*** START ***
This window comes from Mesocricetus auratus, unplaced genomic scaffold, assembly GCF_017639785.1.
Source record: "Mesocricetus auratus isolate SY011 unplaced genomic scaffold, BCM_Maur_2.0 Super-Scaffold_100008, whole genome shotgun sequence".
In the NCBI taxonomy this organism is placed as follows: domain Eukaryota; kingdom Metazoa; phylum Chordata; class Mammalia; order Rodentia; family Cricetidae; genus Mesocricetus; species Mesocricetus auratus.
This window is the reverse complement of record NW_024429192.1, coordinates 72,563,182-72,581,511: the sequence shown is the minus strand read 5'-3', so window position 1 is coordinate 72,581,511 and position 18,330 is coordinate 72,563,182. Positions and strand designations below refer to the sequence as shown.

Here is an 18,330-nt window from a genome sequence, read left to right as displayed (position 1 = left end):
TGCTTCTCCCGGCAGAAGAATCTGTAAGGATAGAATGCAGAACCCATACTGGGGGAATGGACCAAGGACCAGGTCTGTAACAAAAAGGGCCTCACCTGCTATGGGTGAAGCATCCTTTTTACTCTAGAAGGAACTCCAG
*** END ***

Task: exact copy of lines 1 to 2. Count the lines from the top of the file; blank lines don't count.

This window comes from Mesocricetus auratus, unplaced genomic scaffold, assembly GCF_017639785.1.
Source record: "Mesocricetus auratus isolate SY011 unplaced genomic scaffold, BCM_Maur_2.0 Super-Scaffold_100008, whole genome shotgun sequence".